Playing at Nottingham Theatre Royal Mon 17 – Sat 22 July is Ray Cooney’s Olivier Award Winning farce Out Of Order. Comedy in all its many forms and styles has varied appeal amongst the members of a typically mixed audience. What is one man’s quietly smiling appreciation of the contrivance of a farcical plot, and its daft manifestation on stage, is another woman’s bust a gut laugh out loud experience. It depends on whether the piece engages you at all and of course, the type of humour that tickles your funny bones.
For this reviewer the text of this dated comedy is somewhat thin and clichéd and the update in political topicality and the naming of major politicians works only marginally. In this reviewer’s opinion it only serves to personally disengage, although some members of the audience clearly find these topical elements funny. The universal truths seem to work best at bringing out the comedy, especially the jokes about lying politicians generally. The physical comedy throughout the evening is well done with good timing and offers considerable consolation in an otherwise thin plot.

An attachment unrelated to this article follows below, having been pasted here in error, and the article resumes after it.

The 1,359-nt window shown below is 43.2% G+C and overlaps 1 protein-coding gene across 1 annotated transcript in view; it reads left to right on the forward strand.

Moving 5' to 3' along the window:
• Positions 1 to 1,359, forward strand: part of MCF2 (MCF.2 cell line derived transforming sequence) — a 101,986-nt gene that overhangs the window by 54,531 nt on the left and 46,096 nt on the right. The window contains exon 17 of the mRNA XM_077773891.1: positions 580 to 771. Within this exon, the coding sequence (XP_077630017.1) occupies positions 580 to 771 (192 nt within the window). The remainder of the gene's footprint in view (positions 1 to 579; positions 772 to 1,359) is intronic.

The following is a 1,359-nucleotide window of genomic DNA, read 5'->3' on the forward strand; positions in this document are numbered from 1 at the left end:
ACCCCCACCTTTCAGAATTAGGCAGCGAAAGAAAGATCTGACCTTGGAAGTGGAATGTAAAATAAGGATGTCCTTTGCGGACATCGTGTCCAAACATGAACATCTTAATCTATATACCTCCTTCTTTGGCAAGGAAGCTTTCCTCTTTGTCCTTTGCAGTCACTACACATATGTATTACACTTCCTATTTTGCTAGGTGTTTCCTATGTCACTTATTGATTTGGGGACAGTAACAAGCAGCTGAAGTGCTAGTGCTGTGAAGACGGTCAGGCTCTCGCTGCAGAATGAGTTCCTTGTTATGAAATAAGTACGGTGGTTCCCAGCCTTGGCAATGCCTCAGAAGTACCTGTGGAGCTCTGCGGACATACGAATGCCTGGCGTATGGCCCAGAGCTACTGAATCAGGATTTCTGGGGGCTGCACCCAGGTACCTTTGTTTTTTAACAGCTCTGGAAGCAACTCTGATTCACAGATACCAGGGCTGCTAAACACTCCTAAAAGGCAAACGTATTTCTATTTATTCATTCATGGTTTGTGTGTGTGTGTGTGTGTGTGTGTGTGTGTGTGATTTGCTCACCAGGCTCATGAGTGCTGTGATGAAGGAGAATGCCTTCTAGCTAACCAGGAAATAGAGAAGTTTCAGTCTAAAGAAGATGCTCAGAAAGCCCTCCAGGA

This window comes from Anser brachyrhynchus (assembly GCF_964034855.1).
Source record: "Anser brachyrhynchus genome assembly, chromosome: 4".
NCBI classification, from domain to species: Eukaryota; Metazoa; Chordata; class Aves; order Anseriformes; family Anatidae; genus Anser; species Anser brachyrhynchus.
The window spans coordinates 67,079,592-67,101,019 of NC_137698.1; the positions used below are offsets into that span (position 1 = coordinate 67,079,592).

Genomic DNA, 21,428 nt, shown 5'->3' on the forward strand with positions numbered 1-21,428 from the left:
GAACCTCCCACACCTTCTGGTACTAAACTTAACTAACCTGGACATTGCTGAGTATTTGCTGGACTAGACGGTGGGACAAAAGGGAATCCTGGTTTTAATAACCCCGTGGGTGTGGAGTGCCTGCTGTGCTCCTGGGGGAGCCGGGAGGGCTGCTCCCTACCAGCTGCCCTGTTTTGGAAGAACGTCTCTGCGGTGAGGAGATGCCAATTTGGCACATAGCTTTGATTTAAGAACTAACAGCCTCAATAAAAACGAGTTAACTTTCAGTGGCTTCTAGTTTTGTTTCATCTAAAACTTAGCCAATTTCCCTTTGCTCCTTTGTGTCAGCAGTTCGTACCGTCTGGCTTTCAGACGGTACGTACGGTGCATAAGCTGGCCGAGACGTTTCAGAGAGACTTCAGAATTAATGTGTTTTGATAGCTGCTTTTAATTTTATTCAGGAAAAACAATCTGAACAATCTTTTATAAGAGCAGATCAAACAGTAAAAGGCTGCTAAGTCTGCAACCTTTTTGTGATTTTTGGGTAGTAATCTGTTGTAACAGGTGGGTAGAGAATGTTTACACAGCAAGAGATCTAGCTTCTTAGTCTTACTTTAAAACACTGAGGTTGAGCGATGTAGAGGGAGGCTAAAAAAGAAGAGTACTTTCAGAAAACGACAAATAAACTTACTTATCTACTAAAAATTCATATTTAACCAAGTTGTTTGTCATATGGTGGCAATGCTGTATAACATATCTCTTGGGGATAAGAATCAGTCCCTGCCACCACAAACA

The actors Shaun Williamson (George Pigden), Sue Holderness (Pamela Willey), Jeffrey Harmer (Richard Willey), Susie Amy (Jane Worthington), James Holmes (The Waiter), Arthur Bostrom (The Manager), Elizabeth Elvin (Nurse Gladys Foster), Jules Brown (Ronnie Worthington) and David Warwick (The Body) all work hard to convey the broad humour in Out Of Order and their timing is spot on. A door getting genuinely stuck in the first half gets a good laugh as the actors deal with the practicalities of continuing the plot with a door that won’t open fully. And as we all know, the swift opening and closing of doors is an essential part of the pleasure of farce. In this farce a constantly slamming hotel sash window also dictates the pace of the comedy and seems to have a life of its own!
This reviewer’s personal reservations aside, Out Of Order is appreciated by the general Nottingham Theatre Royal audience whose appreciative applause and cheers recognise the hard working cast in Ray Cooney’s farce set in a Westminster Hotel opposite the House of Commons.
Reviewer: Phil Lowe.